I’ve also written an online training course teaching writers how to start building their author platform (website and social media). While I’m writing both for the Christian market, the information applies to any aspiring author.

And I’m working on a series of short novels. My planning process has shown that my first manuscript, Play On, Jordan, is actually the fifth book in a series. I’m currently working on a prequel novella and trying to edit the first book.

You can click here to sign up to my newsletter to keep track of my progress towards publication.

11. Who is your ideal audience?

My target reader is a Christian woman who is looking for fiction that reflects her Christian beliefs, and perhaps challenges them a little. She also would love to travel to New Zealand—if she can’t do that in real life, then she’ll substitute that for virtual travel via fiction!

I hope you’ve enjoyed this insight into my life and writing. My nominees to complete this challenge next are:

These ladies (along with Jebraun Clifford) set their blogs up recently through a challenge I ran on my editing website, Christian Editing Services. I’ll be running the challenge again soon—if you’d like to participate, click here to sign up for more information.

Ladies, I’d like you to answer the same 11 questions David asked me.

Readers, do you have any questions for me?

Happy New Year! (Not every year starts on 1 January)

Happy New Year! 

Okay, so I’m three months late in terms of the calendar New Year. But this is my first post for 2017 …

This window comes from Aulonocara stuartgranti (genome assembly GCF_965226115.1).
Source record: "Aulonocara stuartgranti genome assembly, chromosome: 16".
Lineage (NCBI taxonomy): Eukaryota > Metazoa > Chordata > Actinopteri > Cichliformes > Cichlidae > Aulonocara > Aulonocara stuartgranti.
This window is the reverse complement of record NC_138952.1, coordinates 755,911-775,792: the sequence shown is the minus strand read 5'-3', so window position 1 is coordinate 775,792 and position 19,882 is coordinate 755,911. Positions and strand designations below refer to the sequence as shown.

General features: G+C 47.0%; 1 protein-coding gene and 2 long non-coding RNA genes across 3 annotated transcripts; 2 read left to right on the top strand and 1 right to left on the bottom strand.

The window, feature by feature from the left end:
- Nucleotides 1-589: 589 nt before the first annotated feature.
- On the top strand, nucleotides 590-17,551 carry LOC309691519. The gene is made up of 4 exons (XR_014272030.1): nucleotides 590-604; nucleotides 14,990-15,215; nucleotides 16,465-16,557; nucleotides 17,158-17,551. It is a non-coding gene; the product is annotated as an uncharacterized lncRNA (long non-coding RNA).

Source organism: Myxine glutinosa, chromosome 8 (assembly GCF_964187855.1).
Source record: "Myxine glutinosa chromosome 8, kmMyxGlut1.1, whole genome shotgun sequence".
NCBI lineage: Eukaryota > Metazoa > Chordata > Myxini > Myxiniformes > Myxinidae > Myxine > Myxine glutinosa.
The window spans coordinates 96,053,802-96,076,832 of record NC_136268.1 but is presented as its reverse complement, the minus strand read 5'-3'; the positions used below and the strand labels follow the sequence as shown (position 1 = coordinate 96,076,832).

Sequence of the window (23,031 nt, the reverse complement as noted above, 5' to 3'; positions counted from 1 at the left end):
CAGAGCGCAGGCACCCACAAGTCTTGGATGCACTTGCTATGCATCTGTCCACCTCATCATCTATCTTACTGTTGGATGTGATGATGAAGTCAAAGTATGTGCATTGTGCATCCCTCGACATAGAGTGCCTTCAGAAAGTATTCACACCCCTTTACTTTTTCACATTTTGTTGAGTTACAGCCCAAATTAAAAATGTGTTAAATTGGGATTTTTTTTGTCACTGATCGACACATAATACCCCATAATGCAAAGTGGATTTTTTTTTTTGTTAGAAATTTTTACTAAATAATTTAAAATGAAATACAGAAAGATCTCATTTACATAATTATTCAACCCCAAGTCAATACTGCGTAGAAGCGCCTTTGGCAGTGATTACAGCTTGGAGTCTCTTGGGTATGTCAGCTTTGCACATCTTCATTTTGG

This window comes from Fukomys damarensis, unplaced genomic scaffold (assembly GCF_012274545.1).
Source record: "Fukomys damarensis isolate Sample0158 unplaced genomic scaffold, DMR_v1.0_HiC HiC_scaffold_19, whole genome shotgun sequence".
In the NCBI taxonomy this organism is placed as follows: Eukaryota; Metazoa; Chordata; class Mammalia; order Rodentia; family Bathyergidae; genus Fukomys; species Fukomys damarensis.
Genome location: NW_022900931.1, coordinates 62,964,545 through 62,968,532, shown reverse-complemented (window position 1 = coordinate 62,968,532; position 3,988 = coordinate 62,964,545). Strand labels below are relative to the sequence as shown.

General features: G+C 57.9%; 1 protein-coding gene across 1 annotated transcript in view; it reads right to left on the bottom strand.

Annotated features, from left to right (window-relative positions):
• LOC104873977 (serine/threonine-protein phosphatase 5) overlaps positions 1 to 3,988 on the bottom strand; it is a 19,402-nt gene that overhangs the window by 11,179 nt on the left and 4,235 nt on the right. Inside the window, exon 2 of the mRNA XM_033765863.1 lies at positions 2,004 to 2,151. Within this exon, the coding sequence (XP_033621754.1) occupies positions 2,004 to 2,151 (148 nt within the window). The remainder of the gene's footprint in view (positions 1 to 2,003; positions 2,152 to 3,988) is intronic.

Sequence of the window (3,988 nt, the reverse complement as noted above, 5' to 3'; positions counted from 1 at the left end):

Today is 31 March, which is the final day of the New Zealand tax year. This means tomorrow isn’t just April Fools Day. It’s also the first day of the 2017/18 tax year. So while Americans should now have finished the painful task of annual taxes, those of us Down Under are just about to start.

This might seem a little odd, but there is a reason for it. And as with so many things in New Zealand, that reason goes back to jolly olde England, where the new tax year begins on 6 April. On the face of things, that seems even less logical than 1 April, but there is a reason.

If you’ve ever researched family history, you’ll know 1 January wasn’t always the beginning of the calendar year. Way back in history, when the great minds were debating these matters of importance, they decided the year should begin on 25 March.

Lady Day

Why? Because Jesus was born on 25 December. Therefore the angel must have visited Mary on 25 March, which is known as Lady Day. So it was only logical that 25 March should be the start of the Christian year.

Then Pope Gregory introduced the Gregorian calendar in 1582, because the existing Julian calendar had got out of sync in terms of calculating the correct date for Easter (a debate which has still not been settled). Great Britain adopted the Gregorian calendar in 1752, a move which many people resented because they were ‘robbed’ of eleven days—the difference between the Julian and Gregorian calendars.